Emma woke in the early hours of the morning with a pounding head and a pain in her left side she didn’t recall falling asleep with. She must have gone to bed and left the skylight shutter open because the room was bathed in moonlight. She lay still for a moment with her eyes open. It was oppressively hot; she couldn’t hear the air-conditioning unit, although she was sure she had set it to automatic yesterday. Perhaps it was the heat that had roused her.

Her dressing gown was slung over a chair in the corner. It was a dull blue colour with an ugly design of roses weaving their way around each other up both sides, their heads finishing gracelessly below the breast. A present from Harry last year. She hated it. She had been with Harry for two years now–a new record–but, at thirty-three, she regarded herself as too old to call Harry her boyfriend and too uninterested to call him her partner.She was terrified that he was going to propose soon, although thankfully his work meant he was abroad a lot.

Emma closed her eyes. The pain in her side subsided – she must have just slept awkwardly. She should turn on the air- conditioning but she knew as soon as she got out of bed she wouldn’t go back to sleep. She turned over. The full moon shimmered through the skylight. In the morning, she would ditch Harry by text and burn that fucking dressing gown.

There was a noise. Her eyes shot open. A definite thud, from downstairs. She held her breath for a moment. Had she imagined it?

There it was again. Like a heavy object falling off the shelf and hitting the floor.

Emma was used to living alone; she had been doing it since she was sixteen. Harry rarely stayed for more than a few nights at a time before gallivanting off to the next conference. Everyone else was kept at a distance. Did she mind? Not really. She liked living alone; never having to compromise or accommodate other people’s little habits and rituals. But she didn’t like noises in the night.

Thud. This time louder.

Emma felt her heart rate quicken. The sheets were clammy, the heat suddenly unbearable. What the hell was that noise? Her apartment had two bedrooms on a mezzanine floor overlooking the living room. Her room had its own balcony. Downstairs, there was a separate kitchen, along with a bathroom and study. The noise could only be coming from inside her apartment.

She cursed under her breath. She was wide awake now. Was someone. . .? No, she couldn’t bring herself to complete the thought. It was ridiculous. She was alone, as always. Nobody could get into the apartment block without a key, let alone her flat. She closed her eyes. If she heard the noise again she would get up and investigate; if not, then she could put it down to the boiler playing up.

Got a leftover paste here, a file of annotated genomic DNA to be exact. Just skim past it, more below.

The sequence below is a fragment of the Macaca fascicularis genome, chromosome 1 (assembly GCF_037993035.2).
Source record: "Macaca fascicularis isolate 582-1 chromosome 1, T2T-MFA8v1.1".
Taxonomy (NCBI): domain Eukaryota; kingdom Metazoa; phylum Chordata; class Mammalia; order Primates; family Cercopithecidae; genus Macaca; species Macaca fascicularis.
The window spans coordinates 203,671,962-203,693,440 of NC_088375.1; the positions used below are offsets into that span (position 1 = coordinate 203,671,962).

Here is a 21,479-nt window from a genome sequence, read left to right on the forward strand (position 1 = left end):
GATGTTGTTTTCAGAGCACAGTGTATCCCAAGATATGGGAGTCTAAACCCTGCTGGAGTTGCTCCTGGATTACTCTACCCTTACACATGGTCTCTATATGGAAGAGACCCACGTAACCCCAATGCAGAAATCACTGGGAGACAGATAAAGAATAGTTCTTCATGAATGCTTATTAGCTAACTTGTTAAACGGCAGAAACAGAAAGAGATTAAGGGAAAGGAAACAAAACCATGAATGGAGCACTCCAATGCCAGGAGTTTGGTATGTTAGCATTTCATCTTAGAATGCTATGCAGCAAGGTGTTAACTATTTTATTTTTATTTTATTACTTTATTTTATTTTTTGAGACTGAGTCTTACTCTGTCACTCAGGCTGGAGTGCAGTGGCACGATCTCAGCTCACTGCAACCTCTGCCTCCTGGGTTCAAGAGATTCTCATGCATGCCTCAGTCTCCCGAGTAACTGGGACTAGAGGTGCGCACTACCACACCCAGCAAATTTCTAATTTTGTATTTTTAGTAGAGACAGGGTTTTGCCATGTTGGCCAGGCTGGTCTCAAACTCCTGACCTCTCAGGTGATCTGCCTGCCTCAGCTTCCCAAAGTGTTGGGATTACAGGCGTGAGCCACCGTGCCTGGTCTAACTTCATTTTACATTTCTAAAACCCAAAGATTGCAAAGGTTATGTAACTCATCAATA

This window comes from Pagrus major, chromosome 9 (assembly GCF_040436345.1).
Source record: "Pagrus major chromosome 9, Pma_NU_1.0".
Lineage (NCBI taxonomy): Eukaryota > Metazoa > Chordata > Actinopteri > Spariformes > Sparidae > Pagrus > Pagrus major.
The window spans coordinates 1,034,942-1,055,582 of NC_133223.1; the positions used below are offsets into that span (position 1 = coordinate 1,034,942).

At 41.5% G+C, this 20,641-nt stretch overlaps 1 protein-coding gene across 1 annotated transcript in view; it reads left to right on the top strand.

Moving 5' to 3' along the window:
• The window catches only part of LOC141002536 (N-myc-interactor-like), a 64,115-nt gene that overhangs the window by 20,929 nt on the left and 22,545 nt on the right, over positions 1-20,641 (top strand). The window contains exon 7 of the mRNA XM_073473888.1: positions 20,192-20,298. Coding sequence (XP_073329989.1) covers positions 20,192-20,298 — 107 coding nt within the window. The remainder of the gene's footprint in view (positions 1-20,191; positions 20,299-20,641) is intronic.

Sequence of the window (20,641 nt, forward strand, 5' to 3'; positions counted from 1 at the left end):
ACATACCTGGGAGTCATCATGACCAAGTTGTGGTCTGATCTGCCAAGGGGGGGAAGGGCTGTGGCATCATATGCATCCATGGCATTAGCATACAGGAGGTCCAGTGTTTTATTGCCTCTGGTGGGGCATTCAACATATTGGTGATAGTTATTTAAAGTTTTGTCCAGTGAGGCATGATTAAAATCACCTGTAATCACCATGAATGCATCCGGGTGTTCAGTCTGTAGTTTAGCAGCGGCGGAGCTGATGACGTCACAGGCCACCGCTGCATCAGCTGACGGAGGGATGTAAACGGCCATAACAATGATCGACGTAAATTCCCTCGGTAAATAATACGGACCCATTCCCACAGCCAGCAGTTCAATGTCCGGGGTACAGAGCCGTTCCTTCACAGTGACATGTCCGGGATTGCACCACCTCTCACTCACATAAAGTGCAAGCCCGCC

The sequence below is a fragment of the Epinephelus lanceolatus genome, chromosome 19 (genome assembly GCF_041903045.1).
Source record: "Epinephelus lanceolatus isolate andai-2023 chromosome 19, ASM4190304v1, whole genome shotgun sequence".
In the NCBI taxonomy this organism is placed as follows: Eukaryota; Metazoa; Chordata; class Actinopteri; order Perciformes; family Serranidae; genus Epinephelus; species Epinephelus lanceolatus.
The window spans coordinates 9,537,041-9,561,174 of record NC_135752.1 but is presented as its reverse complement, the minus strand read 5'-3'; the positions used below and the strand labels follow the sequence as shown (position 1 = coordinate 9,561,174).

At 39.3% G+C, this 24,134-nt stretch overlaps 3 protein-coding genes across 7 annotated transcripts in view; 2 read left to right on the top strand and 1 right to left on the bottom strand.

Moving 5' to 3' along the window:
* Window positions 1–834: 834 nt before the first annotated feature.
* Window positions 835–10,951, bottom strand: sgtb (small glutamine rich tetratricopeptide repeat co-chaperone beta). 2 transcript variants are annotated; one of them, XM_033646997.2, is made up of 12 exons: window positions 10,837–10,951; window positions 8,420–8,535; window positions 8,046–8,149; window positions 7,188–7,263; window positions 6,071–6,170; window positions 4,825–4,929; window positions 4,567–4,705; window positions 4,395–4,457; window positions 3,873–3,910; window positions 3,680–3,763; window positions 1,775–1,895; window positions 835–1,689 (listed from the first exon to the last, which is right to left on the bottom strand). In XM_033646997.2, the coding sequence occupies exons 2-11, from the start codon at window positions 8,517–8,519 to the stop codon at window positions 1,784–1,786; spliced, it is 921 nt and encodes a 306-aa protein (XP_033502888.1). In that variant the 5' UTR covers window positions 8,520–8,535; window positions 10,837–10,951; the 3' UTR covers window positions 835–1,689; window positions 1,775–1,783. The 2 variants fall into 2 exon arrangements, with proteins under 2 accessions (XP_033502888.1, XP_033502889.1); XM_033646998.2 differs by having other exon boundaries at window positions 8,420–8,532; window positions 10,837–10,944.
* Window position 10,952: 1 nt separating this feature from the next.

Moments passed. A longer interval than before. Her head began to spin.

Then,thud.

Emma threw back the covers and stood up, swaying naked in the room for a minute. She felt dizzy and nauseous. Her chest fluttered with unease. She pulled the dressing gown around her and stopped to try and clear her head. What if someone was in the apartment? What if there was a gang of men carrying her electrical goods away right now? Wouldn’t it be better to stay up here?

She threw the thought from her mind and stared over the glass railing. The living room had taken on the same ghostly feel as the moonlit bedroom. She couldn’t see anything out of place, but there it was again.Thud.

The staircase arched around one side of the cavernous space below. Emma descended slowly. The wall leading down was plastered with Emma’s award-winning work. The photographs were varied, a mixture of black and white, sepia and colour: a regiment of elephants wading knee-high in water in front of the Savannah’s setting sun; children no older than ten crowded around a UN convoy, braying excitedly at the arrival of a tank; a woman wailing at the foot of a crumbled ruin, pawing at her blood-stained clothes. Emma had an eye for capturing the soul of human suffering through a lens. The thought steeled her resolve.She had lived in war zones; she wasn’t going to be scared in her own damn house.